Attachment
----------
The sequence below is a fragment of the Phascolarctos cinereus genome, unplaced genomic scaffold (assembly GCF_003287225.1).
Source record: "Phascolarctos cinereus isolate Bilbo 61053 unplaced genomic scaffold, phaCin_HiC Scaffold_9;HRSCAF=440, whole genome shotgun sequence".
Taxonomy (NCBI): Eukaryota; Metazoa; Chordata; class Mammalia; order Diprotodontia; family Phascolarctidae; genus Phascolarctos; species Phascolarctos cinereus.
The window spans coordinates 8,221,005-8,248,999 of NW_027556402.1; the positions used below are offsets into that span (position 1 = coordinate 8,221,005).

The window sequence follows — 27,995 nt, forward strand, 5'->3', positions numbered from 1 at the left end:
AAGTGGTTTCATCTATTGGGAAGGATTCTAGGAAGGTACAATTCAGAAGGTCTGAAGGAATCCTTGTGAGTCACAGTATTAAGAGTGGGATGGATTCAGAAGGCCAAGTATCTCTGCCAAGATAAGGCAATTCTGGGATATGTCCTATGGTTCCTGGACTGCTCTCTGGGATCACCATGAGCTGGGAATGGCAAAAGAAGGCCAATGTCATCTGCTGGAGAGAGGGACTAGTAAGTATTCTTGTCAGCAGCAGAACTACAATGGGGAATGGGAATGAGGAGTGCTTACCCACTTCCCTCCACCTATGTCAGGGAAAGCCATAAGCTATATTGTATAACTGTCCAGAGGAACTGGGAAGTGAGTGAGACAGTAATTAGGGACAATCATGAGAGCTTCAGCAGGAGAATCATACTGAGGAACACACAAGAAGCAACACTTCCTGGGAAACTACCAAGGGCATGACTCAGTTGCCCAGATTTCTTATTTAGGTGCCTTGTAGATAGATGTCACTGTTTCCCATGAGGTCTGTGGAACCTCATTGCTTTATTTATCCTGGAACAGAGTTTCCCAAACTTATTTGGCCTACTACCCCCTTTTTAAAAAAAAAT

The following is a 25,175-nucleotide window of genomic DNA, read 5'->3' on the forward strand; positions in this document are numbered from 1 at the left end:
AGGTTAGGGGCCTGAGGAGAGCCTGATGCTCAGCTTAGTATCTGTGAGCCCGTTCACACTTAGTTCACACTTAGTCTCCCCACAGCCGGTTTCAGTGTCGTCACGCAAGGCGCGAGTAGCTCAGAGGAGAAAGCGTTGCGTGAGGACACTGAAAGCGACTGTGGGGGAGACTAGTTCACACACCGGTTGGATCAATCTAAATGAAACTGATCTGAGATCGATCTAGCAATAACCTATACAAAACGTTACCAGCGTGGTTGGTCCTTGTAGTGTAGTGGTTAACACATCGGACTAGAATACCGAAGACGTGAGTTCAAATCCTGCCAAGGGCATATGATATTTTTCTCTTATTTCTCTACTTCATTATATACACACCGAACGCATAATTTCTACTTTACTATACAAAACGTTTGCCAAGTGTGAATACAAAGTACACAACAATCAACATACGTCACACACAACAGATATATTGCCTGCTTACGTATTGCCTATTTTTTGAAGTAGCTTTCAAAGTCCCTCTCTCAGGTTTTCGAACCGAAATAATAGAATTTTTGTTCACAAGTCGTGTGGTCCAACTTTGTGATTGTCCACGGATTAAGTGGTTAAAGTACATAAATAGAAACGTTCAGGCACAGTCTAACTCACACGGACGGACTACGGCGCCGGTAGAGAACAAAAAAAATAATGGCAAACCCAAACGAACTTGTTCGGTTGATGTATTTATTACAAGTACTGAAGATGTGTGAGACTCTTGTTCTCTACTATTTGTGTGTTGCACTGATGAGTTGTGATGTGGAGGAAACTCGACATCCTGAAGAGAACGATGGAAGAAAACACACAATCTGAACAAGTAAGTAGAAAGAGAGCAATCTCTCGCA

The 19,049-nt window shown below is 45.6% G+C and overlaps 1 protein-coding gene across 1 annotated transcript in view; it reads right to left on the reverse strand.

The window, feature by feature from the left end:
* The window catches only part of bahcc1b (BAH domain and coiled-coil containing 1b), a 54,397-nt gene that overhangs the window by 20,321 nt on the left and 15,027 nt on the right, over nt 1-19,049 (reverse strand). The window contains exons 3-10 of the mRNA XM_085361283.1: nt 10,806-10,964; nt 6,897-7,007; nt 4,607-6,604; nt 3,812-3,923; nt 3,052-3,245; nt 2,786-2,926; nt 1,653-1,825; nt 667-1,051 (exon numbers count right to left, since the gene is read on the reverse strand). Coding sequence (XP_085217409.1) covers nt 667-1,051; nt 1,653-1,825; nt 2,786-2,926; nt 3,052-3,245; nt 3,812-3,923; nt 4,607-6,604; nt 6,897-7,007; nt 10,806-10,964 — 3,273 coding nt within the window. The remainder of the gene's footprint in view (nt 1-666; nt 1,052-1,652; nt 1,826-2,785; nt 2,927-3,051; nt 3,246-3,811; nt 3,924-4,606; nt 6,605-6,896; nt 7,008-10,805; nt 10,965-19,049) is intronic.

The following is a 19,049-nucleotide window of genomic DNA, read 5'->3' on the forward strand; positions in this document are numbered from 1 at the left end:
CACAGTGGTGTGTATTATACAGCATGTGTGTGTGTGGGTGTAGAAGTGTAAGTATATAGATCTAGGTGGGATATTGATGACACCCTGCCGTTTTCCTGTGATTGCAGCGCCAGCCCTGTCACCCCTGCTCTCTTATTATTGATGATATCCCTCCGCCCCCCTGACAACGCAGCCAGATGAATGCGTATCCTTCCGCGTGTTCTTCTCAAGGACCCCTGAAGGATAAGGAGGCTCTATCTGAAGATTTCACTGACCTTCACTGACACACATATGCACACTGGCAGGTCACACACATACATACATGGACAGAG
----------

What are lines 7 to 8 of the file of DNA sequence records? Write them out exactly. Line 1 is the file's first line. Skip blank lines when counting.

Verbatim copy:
The following is a 25,175-nucleotide window of genomic DNA, read 5'->3' on the forward strand; positions in this document are numbered from 1 at the left end:
AGGTTAGGGGCCTGAGGAGAGCCTGATGCTCAGCTTAGTATCTGTGAGCCCGTTCACACTTAGTTCACACTTAGTCTCCCCACAGCCGGTTTCAGTGTCGTCACGCAAGGCGCGAGTAGCTCAGAGGAGAAAGCGTTGCGTGAGGACACTGAAAGCGACTGTGGGGGAGACTAGTTCACACACCGGTTGGATCAATCTAAATGAAACTGATCTGAGATCGATCTAGCAATAACCTATACAAAACGTTACCAGCGTGGTTGGTCCTTGTAGTGTAGTGGTTAACACATCGGACTAGAATACCGAAGACGTGAGTTCAAATCCTGCCAAGGGCATATGATATTTTTCTCTTATTTCTCTACTTCATTATATACACACCGAACGCATAATTTCTACTTTACTATACAAAACGTTTGCCAAGTGTGAATACAAAGTACACAACAATCAACATACGTCACACACAACAGATATATTGCCTGCTTACGTATTGCCTATTTTTTGAAGTAGCTTTCAAAGTCCCTCTCTCAGGTTTTCGAACCGAAATAATAGAATTTTTGTTCACAAGTCGTGTGGTCCAACTTTGTGATTGTCCACGGATTAAGTGGTTAAAGTACATAAATAGAAACGTTCAGGCACAGTCTAACTCACACGGACGGACTACGGCGCCGGTAGAGAACAAAAAAAATAATGGCAAACCCAAACGAACTTGTTCGGTTGATGTATTTATTACAAGTACTGAAGATGTGTGAGACTCTTGTTCTCTACTATTTGTGTGTTGCACTGATGAGTTGTGATGTGGAGGAAACTCGACATCCTGAAGAGAACGATGGAAGAAAACACACAATCTGAACAAGTAAGTAGAAAGAGAGCAATCTCTCGCA